The Affordable Care Act (Obamacare) continues to fuel political debates and court actions, but there seems to be one undeniable impact — healthcare reform has helped significantly reduce the percentage of Americans without health insurance.
The latest measure comes from the new Gallup-Healthways Well-Being Index survey, which found that the uninsured rate among U.S. adults declined to 11.9 percent for the first quarter of 2015 — down one percentage point from the previous quarter and 5.2 points since the end of 2013, just before the Affordable Care Act (ACA) went into effect.
The uninsured rate is the lowest since Gallup and Healthways began tracking it in 2008.
The percentage of uninsured Americans climbed from the 14 percent range in early 2008 to over 17 percent in 2011, and peaked at 18.0 percent in the third quarter of 2013.
“The uninsured rate has dropped sharply since the most significant change to the U.S. healthcare system in the Affordable Care Act — the provision requiring most Americans to carry health insurance — took effect at the beginning of 2014,” writes Jenna Levy for Gallup.com.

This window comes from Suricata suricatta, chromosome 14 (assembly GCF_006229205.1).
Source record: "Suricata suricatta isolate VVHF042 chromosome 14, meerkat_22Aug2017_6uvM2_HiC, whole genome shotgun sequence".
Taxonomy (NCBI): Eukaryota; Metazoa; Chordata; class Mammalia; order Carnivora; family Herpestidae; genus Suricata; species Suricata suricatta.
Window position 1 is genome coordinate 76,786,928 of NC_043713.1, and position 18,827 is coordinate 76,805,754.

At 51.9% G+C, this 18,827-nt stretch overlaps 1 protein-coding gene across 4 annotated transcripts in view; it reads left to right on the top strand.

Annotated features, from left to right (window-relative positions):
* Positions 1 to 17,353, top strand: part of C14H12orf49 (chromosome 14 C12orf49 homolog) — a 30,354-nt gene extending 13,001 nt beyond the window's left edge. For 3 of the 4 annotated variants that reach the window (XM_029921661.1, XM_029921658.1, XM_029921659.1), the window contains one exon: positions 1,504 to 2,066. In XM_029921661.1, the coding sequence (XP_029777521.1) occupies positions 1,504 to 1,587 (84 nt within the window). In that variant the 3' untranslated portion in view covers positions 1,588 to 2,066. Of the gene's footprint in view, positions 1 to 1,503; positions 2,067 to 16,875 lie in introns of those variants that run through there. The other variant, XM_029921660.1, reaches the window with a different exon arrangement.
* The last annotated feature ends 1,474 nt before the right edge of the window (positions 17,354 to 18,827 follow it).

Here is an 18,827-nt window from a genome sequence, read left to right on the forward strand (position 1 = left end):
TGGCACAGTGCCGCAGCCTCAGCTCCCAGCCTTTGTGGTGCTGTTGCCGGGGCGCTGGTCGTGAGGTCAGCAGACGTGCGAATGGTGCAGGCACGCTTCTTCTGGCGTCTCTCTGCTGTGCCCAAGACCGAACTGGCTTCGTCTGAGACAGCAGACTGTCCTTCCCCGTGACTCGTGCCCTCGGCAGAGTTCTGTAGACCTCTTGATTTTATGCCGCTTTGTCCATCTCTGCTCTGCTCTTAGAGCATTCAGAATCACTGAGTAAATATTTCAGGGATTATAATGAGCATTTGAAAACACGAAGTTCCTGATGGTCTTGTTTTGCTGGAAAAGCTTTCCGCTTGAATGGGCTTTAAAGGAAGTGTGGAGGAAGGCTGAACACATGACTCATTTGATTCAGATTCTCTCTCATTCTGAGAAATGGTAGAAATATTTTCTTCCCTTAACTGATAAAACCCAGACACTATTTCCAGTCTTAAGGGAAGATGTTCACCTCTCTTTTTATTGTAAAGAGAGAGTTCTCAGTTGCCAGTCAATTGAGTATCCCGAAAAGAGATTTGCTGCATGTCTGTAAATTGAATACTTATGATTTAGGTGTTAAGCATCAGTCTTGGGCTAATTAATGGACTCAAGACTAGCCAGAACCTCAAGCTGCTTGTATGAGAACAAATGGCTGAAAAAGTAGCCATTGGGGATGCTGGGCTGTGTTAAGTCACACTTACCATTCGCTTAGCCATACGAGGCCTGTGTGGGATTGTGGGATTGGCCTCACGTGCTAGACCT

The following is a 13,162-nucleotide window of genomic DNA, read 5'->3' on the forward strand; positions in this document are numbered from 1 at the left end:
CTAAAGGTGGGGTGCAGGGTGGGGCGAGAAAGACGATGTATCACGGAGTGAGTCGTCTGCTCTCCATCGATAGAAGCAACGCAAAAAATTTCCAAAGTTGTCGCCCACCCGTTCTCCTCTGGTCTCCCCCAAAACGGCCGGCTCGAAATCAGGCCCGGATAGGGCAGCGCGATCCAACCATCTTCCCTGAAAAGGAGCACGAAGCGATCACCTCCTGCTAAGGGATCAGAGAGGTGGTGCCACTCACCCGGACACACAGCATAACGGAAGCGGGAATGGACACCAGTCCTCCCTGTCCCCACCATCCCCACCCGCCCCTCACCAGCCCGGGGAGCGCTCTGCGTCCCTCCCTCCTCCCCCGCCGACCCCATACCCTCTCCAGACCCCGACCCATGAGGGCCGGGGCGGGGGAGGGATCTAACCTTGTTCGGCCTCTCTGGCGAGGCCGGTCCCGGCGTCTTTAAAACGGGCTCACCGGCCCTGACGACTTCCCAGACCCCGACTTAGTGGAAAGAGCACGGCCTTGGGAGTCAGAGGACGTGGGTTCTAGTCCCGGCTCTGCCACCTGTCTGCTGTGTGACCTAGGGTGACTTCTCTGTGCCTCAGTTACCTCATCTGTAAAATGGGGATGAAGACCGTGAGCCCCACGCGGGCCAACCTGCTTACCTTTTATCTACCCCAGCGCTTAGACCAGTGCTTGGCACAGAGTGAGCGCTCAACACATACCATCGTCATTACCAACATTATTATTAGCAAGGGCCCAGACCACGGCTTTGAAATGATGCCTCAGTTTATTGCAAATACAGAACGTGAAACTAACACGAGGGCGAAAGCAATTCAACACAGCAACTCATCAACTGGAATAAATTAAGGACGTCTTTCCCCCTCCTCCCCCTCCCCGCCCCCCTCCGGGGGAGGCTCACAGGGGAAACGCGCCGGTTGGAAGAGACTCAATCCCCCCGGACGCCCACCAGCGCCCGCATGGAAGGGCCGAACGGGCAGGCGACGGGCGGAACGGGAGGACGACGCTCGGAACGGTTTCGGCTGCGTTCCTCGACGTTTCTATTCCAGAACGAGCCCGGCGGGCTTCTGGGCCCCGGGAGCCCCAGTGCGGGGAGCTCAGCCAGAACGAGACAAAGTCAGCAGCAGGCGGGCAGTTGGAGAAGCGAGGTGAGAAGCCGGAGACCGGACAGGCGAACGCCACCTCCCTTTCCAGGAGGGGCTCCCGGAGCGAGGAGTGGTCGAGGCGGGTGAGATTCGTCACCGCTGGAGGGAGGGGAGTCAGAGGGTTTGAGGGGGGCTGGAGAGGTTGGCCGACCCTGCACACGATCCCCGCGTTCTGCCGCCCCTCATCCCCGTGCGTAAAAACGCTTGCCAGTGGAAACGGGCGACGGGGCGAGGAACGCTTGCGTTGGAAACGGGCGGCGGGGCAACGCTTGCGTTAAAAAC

She added that an improving economy and a healthier jobs market may also have accelerated the steep drop in the percentage of uninsured over the past year.
However, the uninsured rate is significantly lower than it was in early 2008, “before the depths of the economic recession, suggesting that the recent decline is due to more than just an improving economy,” she writes.
The uninsured rate decreased at a slightly slower pace following the second open enrollment period of the Obamacare’s federal exchanges, compared with the first.
After the first enrollment around, the uninsured rate fell 1.5 points to 15.6 percent for the first quarter of 2014, from 17.1 percent for the fourth quarter of 2013. Comparatively, in that same time frame this year, the uninsured rate fell one point — from 12.9 percent to 11.9 percent.
The uninsured rate has declined across all key demographic groups since the ACA/Obamacare fully took effect in January 2014. But it has dropped most among lower-income Americans and Hispanics, which are the groups most likely to lack insurance.
These results are based on more than 43,500 interviews conducted from Jan. 2 to March 31, 2015, as part of the Gallup-Healthways Well-Being Index.